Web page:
Catherine Vendae stumbled into her home, her mind still fixated on the encounter in the marketplace and the small book in her hands. She very much wanted to read it – she was more than curious – but it would have to wait. Her parents and their dinner guest were waiting for her. René Laval, Catherine’s fiancé, was supposed to be eating with them that evening. Catherine left her things in the entryway, with the exception of the journal, and went to freshen up in her room.
As Catherine was changing for dinner she slipped the journal on her already overfilled bookshelves. No one would notice one more book. She also slipped on the ring René gifted her on their engagement. Checking her reflection in her vanity mirror, Catherine’s eyes were drawn back to the ring, which she examined thoughtfully. Catherine had agreed to marry René less than a month ago, and was still ambivalent about the situation. Her parents introduced René to her as a childhood acquaintance, but none of Catherine’s memories of him as a young man were very flattering. Catherine was several years younger than René and only met him a few times. But her parents emphasized that he had matured in the years since she had known him. Growing up, and widowing several times over, had changed him, they said. It seemed to be true as Catherine acquainted herself with him. He was kind, and her parents approved. Agreeing to marry him when he proposed seemed very sensible. Although… Catherine did sometimes see a strange light in René’s eyes – a cold quality when he thought no one was looking.
Catherine’s thoughts continued down this path throughout dinner as she used her engagement to René to distract herself from the book upstairs. Her preoccupation caused no shortage of tension during the meal, as both her fiancé and parents attempted to coax her into conversation – Catherine never noticed. She was in the middle of deciding yet again that René was kind to her and truly seemed to care about her. Her life with him would be a good one, she thought. Happiness was a choice as much as anything, and she would simply choose to be happy with René.
Satisfied with where her reasoning brought her, and the path it took, Catherine’s attention returned to the meal. She was perturbed by the strained atmosphere of the room, and she watched, confused, as her parents exchanged concerned looks and René glared at his food. They suffered the end of the meal in uneasy silence.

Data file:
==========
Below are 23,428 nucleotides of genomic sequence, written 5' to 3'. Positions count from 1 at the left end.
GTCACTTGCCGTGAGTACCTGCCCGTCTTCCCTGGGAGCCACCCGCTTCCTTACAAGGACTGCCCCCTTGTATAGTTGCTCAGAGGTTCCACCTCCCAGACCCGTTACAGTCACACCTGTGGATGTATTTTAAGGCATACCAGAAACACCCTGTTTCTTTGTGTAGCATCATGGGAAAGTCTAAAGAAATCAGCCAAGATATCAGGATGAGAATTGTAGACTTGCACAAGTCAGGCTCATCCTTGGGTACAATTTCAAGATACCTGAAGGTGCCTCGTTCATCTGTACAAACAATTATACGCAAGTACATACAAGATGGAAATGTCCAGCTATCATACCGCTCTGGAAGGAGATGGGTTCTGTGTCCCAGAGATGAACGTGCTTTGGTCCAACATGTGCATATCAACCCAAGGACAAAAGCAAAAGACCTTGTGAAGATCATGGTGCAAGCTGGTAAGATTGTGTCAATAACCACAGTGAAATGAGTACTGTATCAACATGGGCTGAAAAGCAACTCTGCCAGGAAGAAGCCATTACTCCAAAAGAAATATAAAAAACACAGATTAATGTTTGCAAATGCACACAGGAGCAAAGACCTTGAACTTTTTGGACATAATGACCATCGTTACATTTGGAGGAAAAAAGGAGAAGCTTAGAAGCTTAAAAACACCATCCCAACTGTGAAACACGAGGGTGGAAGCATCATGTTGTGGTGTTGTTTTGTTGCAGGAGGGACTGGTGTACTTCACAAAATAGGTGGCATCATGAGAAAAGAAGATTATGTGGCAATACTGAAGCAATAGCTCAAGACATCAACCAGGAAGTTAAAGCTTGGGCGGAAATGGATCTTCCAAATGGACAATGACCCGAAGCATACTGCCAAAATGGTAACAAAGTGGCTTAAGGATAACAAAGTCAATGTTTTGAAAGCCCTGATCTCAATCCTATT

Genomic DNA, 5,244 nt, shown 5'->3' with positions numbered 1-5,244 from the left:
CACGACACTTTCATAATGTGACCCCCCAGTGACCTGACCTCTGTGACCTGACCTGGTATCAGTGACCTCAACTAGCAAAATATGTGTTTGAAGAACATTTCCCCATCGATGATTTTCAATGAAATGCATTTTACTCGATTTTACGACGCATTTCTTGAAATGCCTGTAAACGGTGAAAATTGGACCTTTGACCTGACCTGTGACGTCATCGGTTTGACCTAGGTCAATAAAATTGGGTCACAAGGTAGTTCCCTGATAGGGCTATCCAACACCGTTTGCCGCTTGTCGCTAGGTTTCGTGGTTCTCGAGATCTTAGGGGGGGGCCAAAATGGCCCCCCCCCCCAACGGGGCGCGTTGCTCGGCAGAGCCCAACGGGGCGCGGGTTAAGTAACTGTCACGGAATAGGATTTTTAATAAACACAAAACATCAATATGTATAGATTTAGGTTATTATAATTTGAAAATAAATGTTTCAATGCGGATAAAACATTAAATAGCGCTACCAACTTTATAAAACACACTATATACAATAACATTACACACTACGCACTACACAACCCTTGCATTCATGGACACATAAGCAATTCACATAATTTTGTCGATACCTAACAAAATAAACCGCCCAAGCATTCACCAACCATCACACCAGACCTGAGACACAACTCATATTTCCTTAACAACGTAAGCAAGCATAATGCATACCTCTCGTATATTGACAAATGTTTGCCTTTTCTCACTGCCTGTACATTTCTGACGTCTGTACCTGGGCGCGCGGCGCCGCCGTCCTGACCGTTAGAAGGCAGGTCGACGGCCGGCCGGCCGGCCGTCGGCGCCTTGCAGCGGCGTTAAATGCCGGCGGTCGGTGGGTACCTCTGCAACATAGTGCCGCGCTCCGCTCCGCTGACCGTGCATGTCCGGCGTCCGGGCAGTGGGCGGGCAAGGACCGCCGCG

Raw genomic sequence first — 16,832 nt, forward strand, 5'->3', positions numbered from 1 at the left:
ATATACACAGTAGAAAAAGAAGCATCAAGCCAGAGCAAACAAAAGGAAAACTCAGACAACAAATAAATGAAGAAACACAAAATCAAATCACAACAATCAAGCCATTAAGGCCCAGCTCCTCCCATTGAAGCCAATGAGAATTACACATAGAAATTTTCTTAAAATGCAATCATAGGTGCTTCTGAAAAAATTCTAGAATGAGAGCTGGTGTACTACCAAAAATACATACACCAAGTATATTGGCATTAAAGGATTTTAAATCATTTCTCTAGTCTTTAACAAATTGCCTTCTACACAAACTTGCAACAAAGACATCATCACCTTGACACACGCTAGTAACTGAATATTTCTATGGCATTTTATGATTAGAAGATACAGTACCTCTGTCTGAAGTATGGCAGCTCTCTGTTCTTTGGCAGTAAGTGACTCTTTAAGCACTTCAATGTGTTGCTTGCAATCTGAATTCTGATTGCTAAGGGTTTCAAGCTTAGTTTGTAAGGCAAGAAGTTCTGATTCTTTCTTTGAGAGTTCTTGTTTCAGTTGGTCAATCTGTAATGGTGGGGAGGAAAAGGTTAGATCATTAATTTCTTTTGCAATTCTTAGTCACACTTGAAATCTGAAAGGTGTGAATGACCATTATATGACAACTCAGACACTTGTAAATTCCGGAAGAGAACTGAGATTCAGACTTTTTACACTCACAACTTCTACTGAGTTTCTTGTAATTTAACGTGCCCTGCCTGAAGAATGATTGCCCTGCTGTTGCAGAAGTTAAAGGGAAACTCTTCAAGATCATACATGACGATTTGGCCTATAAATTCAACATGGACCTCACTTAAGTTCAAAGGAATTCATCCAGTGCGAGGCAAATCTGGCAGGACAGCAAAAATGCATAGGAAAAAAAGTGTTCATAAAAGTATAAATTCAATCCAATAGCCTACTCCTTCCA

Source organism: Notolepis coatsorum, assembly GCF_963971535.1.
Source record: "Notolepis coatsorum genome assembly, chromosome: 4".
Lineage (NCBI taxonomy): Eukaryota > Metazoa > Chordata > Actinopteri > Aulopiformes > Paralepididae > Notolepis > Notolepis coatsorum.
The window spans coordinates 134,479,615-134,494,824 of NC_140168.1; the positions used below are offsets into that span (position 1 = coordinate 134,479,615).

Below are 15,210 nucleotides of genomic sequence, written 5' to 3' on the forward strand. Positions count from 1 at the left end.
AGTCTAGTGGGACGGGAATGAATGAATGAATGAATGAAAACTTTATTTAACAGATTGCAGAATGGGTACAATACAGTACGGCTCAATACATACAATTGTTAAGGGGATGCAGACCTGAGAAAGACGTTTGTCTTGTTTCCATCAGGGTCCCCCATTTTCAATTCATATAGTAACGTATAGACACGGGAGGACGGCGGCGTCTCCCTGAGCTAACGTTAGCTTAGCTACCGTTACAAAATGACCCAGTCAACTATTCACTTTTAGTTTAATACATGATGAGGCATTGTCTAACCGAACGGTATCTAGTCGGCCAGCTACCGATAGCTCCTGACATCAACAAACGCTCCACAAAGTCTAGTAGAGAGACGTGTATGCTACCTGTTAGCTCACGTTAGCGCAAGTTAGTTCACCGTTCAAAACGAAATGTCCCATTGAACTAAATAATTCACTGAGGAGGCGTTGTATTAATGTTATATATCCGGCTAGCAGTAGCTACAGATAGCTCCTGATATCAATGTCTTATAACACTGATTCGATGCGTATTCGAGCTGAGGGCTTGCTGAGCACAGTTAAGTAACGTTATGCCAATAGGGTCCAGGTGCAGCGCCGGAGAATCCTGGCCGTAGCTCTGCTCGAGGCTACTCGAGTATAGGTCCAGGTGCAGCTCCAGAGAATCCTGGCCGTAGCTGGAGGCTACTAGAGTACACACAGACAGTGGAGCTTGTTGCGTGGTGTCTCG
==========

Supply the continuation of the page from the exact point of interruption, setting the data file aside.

Only much later that evening – after she had seen René out – was Catherine able to sit down with the journal she had distracted herself from all evening. She held the book in her hands and examined it. It looked different, older and more worn, in the dim candlelight. The candle changed more than just the book. If Catherine had been looking, she would have been unable to make out any of the familiar shapes of her belongings. But she was more concerned with reliving the day’s events; it felt as if much more time had passed since she received the journal than the handful of hours it had actually been.
Catherine shook herself from her reverie and opened the journal, determined to learn about the woman’s life that the old man had spoken of.
Father couldn’t get up again this morning, so I had to do all of the housework in addition to the work on the farm. I love him but he’s making both of our lives so much harder than they need to be. I’m not sure what to do. We can’t afford help – we don’t need help – but I can’t keep the farm together if he doesn’t do some of the work. I need him to get back on his feet but I can’t help him if he won’t tell me what’s wrong. I want to leave and start my life with Daniel, but I’m afraid that without my influence, father will become even more of a drunk than he already is. Or, even worse, he’ll just give up on life all together. I don’t want to lose him too.